Small Businesses Benefit from Lightened Compliance Burden in FY 2018

Release No. 19-3 ADV

WASHINGTON, D.C.— The Office of Advocacy’s efforts at monitoring federal agency compliance with the Regulatory Flexibility Act (RFA) resulted in changes to 18 specific rules that reduced the regulatory burden for small business These include $253.3 million in quantifiable small business regulatory compliance cost savings in FY 2018.

Since the earliest days of the Trump Administration, federal agencies have been reviewing the rules that contribute to private sector burdens. The Office of Advocacy, the voice of small business in the federal government, is using this opportunity to promote small businesses’ priorities in the deregulatory process. Advocacy’s efforts to bring small businesses and policymakers together include:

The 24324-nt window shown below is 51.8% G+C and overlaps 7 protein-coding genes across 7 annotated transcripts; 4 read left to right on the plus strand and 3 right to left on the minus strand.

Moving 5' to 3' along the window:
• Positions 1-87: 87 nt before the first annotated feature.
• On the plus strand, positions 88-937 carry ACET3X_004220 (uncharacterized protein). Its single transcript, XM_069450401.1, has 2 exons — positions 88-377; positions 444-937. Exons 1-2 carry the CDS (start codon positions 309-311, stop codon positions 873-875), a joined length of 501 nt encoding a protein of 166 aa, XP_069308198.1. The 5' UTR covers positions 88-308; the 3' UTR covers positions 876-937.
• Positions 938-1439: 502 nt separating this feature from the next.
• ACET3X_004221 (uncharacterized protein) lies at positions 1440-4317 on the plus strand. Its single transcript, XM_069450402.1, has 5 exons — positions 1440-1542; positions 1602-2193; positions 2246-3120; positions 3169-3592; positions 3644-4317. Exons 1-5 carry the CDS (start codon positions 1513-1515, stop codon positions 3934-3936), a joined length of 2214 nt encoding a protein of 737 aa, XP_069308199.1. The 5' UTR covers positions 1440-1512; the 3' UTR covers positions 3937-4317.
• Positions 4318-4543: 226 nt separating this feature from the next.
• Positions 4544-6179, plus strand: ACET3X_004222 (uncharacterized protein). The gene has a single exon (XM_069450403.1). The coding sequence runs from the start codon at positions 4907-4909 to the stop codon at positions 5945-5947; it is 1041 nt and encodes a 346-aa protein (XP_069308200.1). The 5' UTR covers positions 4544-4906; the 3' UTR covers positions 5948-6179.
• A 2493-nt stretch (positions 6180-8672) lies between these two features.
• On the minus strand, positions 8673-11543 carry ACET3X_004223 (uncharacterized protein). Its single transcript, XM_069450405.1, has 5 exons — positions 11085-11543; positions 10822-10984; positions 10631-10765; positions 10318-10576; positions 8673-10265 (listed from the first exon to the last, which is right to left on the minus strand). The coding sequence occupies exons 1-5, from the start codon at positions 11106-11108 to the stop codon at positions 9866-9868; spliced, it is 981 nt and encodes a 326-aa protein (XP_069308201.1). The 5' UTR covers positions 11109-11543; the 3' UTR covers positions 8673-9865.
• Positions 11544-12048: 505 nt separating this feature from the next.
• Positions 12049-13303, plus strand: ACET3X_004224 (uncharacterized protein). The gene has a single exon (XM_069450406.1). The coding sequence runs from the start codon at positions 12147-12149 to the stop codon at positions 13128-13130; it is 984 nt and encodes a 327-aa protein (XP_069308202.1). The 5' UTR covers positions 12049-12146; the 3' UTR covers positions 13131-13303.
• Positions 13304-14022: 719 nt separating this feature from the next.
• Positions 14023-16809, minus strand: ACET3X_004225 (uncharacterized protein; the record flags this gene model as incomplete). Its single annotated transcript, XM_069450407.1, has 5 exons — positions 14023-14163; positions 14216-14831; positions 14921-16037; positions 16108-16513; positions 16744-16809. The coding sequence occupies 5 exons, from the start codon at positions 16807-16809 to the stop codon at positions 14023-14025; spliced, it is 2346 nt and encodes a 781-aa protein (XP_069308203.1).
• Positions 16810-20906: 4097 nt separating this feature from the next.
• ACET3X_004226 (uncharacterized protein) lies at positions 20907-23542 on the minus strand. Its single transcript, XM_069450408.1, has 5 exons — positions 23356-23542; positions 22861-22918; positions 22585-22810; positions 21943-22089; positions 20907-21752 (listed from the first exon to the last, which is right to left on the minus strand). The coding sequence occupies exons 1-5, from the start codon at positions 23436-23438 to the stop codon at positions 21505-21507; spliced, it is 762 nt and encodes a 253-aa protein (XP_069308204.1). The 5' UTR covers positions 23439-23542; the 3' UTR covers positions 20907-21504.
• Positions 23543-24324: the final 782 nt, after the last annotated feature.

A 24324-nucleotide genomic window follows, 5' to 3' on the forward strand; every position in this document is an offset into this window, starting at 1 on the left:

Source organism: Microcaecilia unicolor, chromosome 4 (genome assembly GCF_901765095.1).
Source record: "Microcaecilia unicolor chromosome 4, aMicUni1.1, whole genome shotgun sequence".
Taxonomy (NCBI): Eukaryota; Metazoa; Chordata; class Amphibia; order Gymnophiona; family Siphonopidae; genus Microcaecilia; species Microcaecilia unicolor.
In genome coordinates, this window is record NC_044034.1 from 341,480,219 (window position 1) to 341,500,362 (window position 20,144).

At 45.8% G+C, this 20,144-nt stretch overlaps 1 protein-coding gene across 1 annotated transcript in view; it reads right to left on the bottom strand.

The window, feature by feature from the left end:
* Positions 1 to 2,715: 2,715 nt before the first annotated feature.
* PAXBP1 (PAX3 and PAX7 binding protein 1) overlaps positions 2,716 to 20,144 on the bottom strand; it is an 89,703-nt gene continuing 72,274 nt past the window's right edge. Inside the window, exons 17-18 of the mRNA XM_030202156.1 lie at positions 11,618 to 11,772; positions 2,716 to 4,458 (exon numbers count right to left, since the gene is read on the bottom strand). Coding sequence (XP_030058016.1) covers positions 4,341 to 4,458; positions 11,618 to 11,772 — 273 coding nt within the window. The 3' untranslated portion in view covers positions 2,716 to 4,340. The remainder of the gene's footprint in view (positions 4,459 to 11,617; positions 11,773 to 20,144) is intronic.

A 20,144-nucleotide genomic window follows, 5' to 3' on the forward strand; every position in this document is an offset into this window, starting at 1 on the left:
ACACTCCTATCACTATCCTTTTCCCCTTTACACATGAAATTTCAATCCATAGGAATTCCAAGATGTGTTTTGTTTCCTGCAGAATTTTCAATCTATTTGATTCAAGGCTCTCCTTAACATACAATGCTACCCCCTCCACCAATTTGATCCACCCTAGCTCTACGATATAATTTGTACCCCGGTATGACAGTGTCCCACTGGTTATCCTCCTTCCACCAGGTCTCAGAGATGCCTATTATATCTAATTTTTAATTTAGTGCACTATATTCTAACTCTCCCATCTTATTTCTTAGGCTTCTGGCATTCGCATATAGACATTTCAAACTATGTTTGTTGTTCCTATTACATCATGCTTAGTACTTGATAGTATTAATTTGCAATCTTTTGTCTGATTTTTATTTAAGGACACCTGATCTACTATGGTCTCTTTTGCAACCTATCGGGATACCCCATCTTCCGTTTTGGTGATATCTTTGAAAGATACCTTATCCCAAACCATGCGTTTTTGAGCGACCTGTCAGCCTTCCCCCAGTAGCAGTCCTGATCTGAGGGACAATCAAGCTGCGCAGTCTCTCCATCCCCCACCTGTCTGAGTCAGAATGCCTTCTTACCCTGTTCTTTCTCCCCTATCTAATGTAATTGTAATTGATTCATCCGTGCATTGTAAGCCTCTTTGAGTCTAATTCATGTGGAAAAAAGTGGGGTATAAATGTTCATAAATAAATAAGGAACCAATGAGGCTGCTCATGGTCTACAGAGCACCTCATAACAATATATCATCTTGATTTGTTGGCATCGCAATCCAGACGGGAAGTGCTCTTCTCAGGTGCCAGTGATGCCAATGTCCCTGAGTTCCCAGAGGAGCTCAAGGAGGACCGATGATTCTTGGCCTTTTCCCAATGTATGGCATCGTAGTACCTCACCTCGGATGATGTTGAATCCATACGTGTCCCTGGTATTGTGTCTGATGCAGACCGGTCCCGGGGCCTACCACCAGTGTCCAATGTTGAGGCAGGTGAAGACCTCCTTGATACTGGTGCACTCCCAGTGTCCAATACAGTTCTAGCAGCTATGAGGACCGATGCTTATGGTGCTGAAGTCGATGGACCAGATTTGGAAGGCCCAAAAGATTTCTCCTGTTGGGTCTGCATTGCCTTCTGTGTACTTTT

• 13 regulatory issue roundtables in Washington to provide a forum for small business concerns.
  • 23 regional roundtables in 16 states, plus input from small businesses in many others.
  • Visits to 67 small businesses in 15 states to gain a better understanding of the practical issues small businesses face with regulatory compliance.

In addition, Advocacy voiced small businesses’ regulatory concerns in 17 formal comment letters to agencies and in letters to the heads of agencies and regulatory reform officers.

Other deregulatory changes resulted in burden reductions which are not readily quantified. Acting Chief Counsel for Advocacy Major L. Clark said, “There have been numerous changes throughout the year in the direction of a lighter small business burden.” He continued, “The first success in improving government regulation is that small business concerns were considered, thanks to the RFA.”

The Office of Advocacy’s new publication, “Report on the Regulatory Flexibility Act, FY 2018,” recounts these efforts in detail. A summary of the research is also available. The report is available on Advocacy’s website at

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Jason Doré